HTTP Check Options
Now we need to set up the two Actions that are needed for this notification. We need an action that mails us and an action that mails our coworker if we haven’t fixed the problem in a set amount of time. Click on the + in the Action box. Select Email Action and name it something distinguishable like “Email me”. Click on the newly created email action. Now you can set what address it should email and remember to set the smtp server to use. Click Apply to save your changes. Do the same thing again to email your coworker except name it “Email Bob” and put in Bob’s email and the smtp server to use. Click Apply to save your changes.
Email Action Options
Now we can create the actual Notification. Click on + by Notifications and give it a name. Click on the new notification you just created.
Notification State Diagram
Here we have what is called the Notification State Diagram. It is really fun to use! This allows you to specify various actions to be taken at any of the various stages of a particular service going down and then back up. First select what service check we want this notification to apply to by checking the checkbox. In this case our HTTP Check from above.
Now we want to add our actions. We want it to email us when the service goes from up to down so in the box labeled Up->Down right click on Do nothing and select Set Action and then select “Email me.”
If the webserver stays down for more than an hour we want to send a mail to Bob, since I’m obviously on a date or something. For this we move to the box labeled While Down. Here we again right click on Do nothing but now select Wait and set the time to 1 hour. Now we see the clock icon has been added to the diagram. Now we right click on Do nothing again and select Set Action and then “Email bob.”. Click Apply to save your changes. Bob will definitely handle the problem since he doesn’t date much. The final state diagram should look like this:
Completed State Diagram
This system is very flexible and becomes quite intuitive once you have used it a couple times. You can have actions repeat or add any number of actions to each change in state.
High Load Notification
This is similar to the process above. We make a new service check this time we want to create of type Remote Agent CPU. We do this by clicking + by the Service Checks. We click on the new service check and set the load threshold to be 70% and add the webserver from the hosts column as the machine to be checked. All the other values are fine left as default.
Remote Agent CPU Load Check
We can reuse the “Email me” action we created above but we need to make a “Restart apache” action in order to try to handle the situation automatically. Click on + in the Actions box and select the Execute Command Remotely type. Name the action “Restart Apache” Click on the newly created action. This action type executes a command on a machine that is running the BixAgent. Now we set what command to execute. Since the BixAgent isn’t running as root we must sudo the apache restart.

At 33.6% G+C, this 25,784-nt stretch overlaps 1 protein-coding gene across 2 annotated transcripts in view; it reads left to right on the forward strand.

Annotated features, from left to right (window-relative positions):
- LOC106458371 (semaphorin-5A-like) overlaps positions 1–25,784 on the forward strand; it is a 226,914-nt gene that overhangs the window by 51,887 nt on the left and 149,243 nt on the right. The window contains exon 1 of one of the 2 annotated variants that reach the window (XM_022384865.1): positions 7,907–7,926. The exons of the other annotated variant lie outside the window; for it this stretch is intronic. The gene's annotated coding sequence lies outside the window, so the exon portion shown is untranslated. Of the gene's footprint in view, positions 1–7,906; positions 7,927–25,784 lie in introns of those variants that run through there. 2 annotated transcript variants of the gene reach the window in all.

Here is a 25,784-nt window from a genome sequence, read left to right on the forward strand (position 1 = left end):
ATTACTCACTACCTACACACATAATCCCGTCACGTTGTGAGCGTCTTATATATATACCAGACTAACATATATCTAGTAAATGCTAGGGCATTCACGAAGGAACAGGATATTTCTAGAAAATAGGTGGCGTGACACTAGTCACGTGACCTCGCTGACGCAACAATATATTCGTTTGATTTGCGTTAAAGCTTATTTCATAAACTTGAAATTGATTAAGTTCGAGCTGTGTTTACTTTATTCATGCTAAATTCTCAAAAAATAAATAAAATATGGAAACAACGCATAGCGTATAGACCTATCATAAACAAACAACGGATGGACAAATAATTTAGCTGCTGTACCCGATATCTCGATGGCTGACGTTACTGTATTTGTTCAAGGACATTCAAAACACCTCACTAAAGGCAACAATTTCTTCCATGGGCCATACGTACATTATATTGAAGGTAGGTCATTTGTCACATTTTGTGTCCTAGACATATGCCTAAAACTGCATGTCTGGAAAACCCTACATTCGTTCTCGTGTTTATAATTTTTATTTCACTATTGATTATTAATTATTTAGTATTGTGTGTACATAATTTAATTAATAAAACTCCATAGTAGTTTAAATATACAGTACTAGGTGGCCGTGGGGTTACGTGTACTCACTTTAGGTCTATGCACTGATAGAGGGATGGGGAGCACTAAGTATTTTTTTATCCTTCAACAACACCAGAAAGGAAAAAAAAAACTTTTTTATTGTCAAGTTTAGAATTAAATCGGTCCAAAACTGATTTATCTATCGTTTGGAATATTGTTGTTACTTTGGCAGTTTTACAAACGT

sudo apachectl restart
As a security precaution BixAgent will not execute remote commands unless authentication is enabled (SSL is not needed). You can read more about enabling authentication by reading the instructions here: http://www.bixdata.com/security_agent
BixServer can also execute commands locally on the BixServer machine, which obviously does not require authentication
Execute Remote Command Options
Now we create a new notification called “Apache Notification”. This time we want both actions to happen when the state goes from Up to Down. So in the While Down box we change Do nothing to wait 10 minutes then “Email me” and then “Restart apache.” The finished state diagram should look like this:
This notification will wait for 10 minutes after CPU usage went beyond 70% and if the CPU usage remains above 70% BixServer will email you and restart Apache.
Kick back and relax
Your notifications are now all setup. You can close the BixDesktop until you want to make changes again to your setup. You probably will want to make your BixAgents and BixServers start automatically on machine boot up.
You will also want to set up security on any machine that is reachable from the public internet: http://www.bixdata.com/security_agent
There are many other things BixData can monitor and do for you (we only briefly looked at 2 of the 9 tabs). So explore and it can make your life as a sysadmin much easier! For more information: www.bixdata.com